Collection Scope: Overview

The Pritzker Legal Research Center includes among its resources a library of print and electronic collections to serve the research and curricular needs of the faculty and students of Northwestern Law. The Center’s collection continues to rank among the best academic law library collections in both breadth and depth.

Principal Collection Areas

The library’s collection is oriented toward academic research. The library holds comprehensive collections of primary and secondary Anglo-American legal materials and international law, and selective, historically rich collections of foreign, comparative, and Roman law materials. The library also has many historically significant first editions of classic legal materials. The law library is a federal depository and selects a percentage of available titles. Although the library does not collect practitioner materials for the fifty states, it provides a strong collection of federal and Illinois state research materials to support the Law School’s clinics and curricular needs.

Recent Emphases

While continuing to develop its core collection of primary and secondary legal material in its traditional areas of strength (including U.S. constitutional law, the legal profession, legal ethics, and criminology), the library is paying particular attention to expanding its collections in taxation; interdisciplinary fields related to law; private international law (including business law and dispute resolution); public international law (including human rights and criminal law); European Union law; and comparative law. Not surprisingly, the enhancement of electronic collections is a significant focus of the library’s acquisitions, including digitized archives of historical materials.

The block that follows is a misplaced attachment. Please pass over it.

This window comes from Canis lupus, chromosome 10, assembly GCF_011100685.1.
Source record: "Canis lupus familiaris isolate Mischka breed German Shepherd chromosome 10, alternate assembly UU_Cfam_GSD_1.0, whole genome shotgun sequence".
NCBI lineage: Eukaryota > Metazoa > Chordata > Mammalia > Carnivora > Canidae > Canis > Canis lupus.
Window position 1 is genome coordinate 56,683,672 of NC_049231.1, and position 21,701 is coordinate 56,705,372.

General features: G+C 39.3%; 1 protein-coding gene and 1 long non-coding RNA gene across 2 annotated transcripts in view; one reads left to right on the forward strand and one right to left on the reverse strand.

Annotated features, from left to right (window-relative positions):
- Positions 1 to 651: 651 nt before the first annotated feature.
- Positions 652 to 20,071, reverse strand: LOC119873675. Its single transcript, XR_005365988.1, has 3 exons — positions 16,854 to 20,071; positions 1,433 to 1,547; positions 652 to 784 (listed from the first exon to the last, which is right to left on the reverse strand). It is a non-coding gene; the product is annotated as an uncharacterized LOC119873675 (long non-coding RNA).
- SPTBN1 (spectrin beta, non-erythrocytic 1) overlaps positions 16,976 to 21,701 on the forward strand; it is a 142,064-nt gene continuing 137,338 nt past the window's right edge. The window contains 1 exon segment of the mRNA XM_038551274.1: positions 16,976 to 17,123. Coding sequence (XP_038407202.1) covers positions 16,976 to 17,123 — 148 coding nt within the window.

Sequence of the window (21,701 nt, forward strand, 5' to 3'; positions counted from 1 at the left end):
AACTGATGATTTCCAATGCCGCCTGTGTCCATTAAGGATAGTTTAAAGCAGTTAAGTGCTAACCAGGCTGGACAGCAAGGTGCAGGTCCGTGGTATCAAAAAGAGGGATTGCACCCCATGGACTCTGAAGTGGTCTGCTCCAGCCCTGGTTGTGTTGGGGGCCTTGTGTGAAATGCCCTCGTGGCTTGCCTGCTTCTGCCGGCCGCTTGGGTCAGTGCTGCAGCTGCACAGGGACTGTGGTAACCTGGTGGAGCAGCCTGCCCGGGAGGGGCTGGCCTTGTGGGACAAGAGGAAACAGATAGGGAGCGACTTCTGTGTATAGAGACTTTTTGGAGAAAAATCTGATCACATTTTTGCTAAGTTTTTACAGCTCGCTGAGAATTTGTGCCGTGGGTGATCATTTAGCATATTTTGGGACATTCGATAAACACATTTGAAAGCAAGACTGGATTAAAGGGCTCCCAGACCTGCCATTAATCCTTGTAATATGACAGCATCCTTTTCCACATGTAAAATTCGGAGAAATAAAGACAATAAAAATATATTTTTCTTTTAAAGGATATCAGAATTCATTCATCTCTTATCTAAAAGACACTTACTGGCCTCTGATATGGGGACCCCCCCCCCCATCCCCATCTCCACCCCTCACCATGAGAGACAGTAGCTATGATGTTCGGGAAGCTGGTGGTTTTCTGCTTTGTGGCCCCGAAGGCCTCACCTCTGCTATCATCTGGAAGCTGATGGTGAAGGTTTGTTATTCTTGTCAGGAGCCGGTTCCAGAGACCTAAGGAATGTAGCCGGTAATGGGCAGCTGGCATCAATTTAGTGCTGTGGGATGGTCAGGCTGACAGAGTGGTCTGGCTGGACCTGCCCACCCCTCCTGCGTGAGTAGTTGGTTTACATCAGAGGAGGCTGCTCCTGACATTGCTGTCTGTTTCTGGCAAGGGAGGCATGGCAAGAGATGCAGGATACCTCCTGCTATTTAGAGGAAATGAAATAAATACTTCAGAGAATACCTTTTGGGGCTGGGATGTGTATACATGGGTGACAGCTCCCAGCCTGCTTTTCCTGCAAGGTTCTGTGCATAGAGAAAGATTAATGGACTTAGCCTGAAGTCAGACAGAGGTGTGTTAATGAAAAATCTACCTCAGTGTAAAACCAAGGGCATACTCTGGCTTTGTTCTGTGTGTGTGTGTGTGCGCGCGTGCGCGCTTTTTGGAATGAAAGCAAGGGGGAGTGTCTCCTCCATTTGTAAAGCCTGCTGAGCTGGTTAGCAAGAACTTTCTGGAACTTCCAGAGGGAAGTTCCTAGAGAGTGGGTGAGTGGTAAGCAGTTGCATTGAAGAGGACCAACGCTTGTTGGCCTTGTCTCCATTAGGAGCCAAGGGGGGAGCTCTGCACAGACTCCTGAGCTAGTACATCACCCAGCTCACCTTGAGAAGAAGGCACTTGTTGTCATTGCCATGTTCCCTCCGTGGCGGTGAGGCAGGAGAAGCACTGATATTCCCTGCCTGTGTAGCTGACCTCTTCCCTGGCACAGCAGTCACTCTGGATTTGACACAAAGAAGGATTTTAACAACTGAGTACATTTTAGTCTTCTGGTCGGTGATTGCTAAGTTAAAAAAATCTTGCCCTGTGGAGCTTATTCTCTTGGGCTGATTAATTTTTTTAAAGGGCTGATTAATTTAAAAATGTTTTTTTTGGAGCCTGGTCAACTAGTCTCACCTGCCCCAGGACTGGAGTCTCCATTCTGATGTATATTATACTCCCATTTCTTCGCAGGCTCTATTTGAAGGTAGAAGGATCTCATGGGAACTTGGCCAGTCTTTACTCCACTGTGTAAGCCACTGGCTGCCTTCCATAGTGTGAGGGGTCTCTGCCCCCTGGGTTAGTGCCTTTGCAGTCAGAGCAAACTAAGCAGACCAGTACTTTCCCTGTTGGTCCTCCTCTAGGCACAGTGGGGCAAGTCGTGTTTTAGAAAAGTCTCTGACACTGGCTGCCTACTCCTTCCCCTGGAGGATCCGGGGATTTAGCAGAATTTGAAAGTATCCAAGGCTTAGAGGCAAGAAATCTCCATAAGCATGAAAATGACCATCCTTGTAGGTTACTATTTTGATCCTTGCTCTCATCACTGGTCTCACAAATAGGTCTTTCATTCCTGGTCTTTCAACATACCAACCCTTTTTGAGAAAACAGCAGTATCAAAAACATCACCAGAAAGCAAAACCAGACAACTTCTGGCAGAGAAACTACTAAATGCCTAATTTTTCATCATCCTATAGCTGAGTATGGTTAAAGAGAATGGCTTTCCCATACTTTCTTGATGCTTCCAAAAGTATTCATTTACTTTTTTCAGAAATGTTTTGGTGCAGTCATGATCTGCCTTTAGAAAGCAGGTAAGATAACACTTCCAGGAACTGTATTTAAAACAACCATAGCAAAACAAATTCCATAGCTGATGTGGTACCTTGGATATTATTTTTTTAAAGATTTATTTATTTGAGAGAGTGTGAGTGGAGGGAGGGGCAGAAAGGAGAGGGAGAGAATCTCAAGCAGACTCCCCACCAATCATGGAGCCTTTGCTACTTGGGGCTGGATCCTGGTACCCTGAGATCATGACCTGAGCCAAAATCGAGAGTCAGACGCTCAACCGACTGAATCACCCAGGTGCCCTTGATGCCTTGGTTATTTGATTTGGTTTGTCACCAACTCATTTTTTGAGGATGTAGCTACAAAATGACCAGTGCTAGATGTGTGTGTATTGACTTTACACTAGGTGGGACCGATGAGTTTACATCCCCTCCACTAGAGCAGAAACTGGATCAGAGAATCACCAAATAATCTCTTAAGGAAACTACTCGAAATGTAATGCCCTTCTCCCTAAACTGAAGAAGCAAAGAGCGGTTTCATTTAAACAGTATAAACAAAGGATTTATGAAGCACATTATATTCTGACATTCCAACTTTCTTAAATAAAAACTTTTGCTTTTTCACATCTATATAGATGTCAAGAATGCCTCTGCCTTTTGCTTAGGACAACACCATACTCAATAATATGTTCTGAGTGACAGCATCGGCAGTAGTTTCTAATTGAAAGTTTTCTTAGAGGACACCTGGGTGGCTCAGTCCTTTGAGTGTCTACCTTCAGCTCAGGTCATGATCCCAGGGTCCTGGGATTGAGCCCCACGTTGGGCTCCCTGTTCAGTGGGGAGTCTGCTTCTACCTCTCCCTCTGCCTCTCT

Rare and Archival Collections

In addition to its comprehensive research collection of historic and contemporary U.S. legal materials, the library boasts a significant rare book collection of more than 2,500 volumes, including first editions of legal classics, a number of manuscripts and incunabula, and the Williams collection of historical legal documents. In many ways the uniqueness of the library’s holdings is the result of the significant support it received from John Henry Wigmore and Elbert H. Gary, who were responsible for acquiring several unique collections, such as the Gary Collection of Continental Law (1903), the Gary Collections of International Law, and the Collection of Ancient, Oriental and Primitive Law (1906–1907). In the fall of 1996, the Law School and library received selected papers of Arthur J. Goldberg (B.A. ’29, LL.B. ’30), the bulk of which covers the three-year period (1962–1965) Goldberg served on the United States Supreme Court and includes drafts of judicial opinions as well as comments, notes, and correspondence by him and other justices. Selected papers from the archive have been digitized and are accessible through the library’s web site. The library also holds a collection of historical legal documents from alumnus Dean Hansell, including the four legal instruments displayed in the library’s entryway.

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